THUNDER BAY -- The Thunder Bay Police Association (TBPA) represents the interests of the over 350 sworn police officer and civilian police service employees of the Thunder Bay Police Service (TBPS) who are committed to advancing community safety throughout the City of Thunder Bay and Municipality of Oliver Paipoonge every single day. From 2016 to 2020,
Thunder Bay’s violent crime severity index rate, which is measured annually by Statistics Canada, has risen significantly by 27 per cent.
This can be, in part, attributed to increases in gun and gang violence in our city, as discussed in the TBNewswatch article “TBPS seeing a rising trend in firearm related crime” published on Oct. 26, 2021.
Our members are being asked to do more to combat these serious public safety issues on a more regular basis, however, the TBPA does not believe they are being provided with adequate support or resources from the police service. After receiving a notable volume of anecdotal member feedback about potential issues within the service, the TBPA commissioned a third-party member satisfaction survey earlier this year to better understand perspectives on a number of topics related to employment with TBPS.
With a strong 68 per cent response rate, in May 2021, the anonymous survey results were shared with TBPA members, TBPS, and the Thunder Bay Police Service Board (TBPSB) in an effort to collaborate toward positive change. To date, no meaningful actions have been taken by the police service and members’ morale continues to trend downward.
The TBPA’s member satisfaction survey revealed numerous issues:
• When it comes to human resource issues, 60 per cent of TBPA members disagree or strongly disagree that their current unit or assignment is adequately staffed, and over 66 per cent stated that staffing levels have caused them concern for member or community safety.
• Regarding support from senior management, nearly 79 per cent feel their feedback is valued a little or not at all, 74 per cent stated senior management rarely or never encourages openness and transparency, and 64 per cent disagree or strongly disagree that the actions, attitudes, and behaviours of senior management are consistent with an organization that prioritizes mental health and wellness.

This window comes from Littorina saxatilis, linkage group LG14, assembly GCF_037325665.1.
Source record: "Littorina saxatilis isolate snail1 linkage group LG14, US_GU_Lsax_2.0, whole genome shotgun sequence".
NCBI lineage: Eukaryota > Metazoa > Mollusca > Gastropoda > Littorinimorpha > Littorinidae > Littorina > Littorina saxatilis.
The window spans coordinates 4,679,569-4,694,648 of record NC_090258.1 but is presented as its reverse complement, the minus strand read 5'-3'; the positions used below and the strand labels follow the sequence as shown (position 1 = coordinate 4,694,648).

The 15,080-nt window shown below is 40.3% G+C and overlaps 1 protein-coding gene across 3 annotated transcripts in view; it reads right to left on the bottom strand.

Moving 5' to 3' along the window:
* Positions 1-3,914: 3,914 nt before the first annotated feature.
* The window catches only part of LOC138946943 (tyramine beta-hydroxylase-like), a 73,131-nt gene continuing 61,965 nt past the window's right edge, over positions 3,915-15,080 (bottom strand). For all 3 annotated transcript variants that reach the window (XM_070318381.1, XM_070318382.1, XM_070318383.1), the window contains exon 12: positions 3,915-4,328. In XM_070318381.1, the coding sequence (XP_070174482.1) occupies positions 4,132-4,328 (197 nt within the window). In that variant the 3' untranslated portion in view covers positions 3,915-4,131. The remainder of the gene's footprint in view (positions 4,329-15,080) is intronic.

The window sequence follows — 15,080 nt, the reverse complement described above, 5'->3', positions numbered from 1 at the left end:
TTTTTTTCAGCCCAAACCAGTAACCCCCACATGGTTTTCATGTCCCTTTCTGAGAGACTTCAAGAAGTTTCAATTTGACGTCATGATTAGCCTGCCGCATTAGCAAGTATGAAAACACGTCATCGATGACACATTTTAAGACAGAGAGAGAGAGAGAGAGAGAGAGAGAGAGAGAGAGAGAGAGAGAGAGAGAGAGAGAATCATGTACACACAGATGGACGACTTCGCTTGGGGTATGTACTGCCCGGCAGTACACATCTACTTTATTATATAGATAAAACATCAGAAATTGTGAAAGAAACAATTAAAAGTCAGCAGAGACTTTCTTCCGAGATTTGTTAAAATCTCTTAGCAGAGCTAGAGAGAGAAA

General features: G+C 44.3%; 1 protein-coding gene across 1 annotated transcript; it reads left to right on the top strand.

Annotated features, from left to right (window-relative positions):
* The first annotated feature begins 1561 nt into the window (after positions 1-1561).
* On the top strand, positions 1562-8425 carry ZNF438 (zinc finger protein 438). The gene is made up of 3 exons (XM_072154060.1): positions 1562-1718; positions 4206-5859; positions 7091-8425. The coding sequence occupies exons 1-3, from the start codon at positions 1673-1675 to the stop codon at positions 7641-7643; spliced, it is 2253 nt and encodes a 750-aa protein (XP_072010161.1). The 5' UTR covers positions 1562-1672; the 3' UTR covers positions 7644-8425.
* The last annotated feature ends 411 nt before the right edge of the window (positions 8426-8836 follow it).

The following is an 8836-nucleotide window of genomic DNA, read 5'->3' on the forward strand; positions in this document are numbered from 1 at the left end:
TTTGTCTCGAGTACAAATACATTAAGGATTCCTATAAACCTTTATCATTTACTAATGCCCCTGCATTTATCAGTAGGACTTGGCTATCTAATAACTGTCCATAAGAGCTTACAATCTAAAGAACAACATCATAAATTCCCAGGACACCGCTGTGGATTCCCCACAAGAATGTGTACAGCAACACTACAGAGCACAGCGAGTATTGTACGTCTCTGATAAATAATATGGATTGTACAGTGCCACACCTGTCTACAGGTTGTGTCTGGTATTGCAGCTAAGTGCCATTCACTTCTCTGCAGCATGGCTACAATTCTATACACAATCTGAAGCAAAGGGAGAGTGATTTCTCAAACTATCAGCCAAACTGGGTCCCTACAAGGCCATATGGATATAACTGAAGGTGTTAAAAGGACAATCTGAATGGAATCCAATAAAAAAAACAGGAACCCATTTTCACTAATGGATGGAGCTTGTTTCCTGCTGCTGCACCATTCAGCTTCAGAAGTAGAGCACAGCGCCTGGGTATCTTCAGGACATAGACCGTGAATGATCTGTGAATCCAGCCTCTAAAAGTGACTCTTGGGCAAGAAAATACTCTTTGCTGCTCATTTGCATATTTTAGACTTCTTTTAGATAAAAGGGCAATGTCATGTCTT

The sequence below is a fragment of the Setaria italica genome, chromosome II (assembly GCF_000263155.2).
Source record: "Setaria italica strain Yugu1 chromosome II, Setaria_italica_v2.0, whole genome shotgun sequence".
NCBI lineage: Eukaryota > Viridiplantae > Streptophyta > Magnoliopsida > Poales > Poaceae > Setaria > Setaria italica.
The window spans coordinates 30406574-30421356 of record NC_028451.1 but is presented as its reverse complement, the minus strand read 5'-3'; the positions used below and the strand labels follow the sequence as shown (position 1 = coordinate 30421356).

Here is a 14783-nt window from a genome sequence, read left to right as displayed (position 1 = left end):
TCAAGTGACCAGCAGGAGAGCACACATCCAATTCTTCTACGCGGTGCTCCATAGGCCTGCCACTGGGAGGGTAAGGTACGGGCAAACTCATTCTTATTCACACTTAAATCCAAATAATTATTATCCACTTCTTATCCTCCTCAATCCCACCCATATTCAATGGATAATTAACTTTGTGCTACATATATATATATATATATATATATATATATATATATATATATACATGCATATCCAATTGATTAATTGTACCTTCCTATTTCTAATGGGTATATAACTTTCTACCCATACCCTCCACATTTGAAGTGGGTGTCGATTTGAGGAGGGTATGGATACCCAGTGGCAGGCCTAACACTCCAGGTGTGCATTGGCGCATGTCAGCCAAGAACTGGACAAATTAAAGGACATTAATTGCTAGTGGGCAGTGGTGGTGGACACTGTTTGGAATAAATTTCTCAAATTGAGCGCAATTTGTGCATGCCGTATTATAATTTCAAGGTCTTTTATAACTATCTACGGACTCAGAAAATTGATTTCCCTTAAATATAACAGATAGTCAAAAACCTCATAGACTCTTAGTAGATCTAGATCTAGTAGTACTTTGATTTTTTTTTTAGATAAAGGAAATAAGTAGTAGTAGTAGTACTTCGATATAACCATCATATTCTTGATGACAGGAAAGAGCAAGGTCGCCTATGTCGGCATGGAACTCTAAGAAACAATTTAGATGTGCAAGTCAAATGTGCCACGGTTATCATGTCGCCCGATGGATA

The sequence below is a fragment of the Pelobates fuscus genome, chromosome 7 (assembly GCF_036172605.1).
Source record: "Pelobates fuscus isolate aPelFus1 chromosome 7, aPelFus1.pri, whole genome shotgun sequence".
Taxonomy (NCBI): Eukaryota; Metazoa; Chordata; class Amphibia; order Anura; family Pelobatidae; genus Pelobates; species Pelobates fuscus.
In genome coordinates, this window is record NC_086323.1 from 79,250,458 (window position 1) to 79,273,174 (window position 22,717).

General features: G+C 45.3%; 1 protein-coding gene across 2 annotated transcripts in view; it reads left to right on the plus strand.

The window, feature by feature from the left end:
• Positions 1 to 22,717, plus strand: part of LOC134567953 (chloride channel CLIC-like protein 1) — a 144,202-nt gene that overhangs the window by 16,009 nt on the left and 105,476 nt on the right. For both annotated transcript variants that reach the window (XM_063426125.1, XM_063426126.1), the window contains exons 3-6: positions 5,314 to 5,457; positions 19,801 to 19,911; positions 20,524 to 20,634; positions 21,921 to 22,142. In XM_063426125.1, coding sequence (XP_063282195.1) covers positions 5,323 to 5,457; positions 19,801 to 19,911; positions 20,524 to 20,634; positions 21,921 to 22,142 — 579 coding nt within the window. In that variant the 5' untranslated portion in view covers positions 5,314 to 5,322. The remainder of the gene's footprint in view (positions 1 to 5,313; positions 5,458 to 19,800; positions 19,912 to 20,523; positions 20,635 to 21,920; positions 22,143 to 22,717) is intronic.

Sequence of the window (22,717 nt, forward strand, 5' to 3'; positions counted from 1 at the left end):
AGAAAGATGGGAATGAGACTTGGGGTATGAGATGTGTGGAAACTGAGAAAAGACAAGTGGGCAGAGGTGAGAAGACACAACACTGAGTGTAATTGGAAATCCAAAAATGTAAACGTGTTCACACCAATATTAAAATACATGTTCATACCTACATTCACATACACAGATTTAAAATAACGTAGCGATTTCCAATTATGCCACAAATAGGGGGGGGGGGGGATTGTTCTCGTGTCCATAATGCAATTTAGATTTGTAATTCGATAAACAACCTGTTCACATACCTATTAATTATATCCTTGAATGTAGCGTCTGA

• Notably, 81 per cent feel little or no support from senior management on current issues and associated media coverage affecting policing in Thunder Bay and across the province.
• Finally, when asked if members feel valued by TBPS for their contributions, 60 per cent responded a little or not at all and 76 per cent described employee morale as negative or very negative.
The above examples are just a few of the troubling findings of the TBPA survey.
They point to a workplace culture that is perceived to be unsupportive, under resourced, and unappreciative of the intense and often traumatic jobs our members are expected to perform.
Given the service’s failure to prioritize the concerns of local police personnel and disinterest in working with the Association to address the matters raised, we feel it is important for the community to be made aware of the TBPA board of directors’ position regarding the current TBPS senior leadership team and how their continued inaction has the potential to impact our members’ ability to effectively uphold public safety.
We remain steadfast in our ongoing advocacy efforts to the police service regarding member feedback. If you share the Association’s concerns, voice your opinion to the police service, police service board or your municipal councillors.
TBPA sworn and civilian police personnel members are your neighbours, friends, and fellow community members. It is our collective duty to ensure Thunder Bay and Oliver Paipoonge are safe places to live and work.
While these may be challenging times, the TBPA and its membership are committed to exceeding the public’s rightfully-high expectations and regularly evaluating how we can evolve our roles to continue providing the best service possible to all communities in Thunder Bay and Oliver Paipoonge.
Colin Woods is the president of the Thunder Bay Police Association.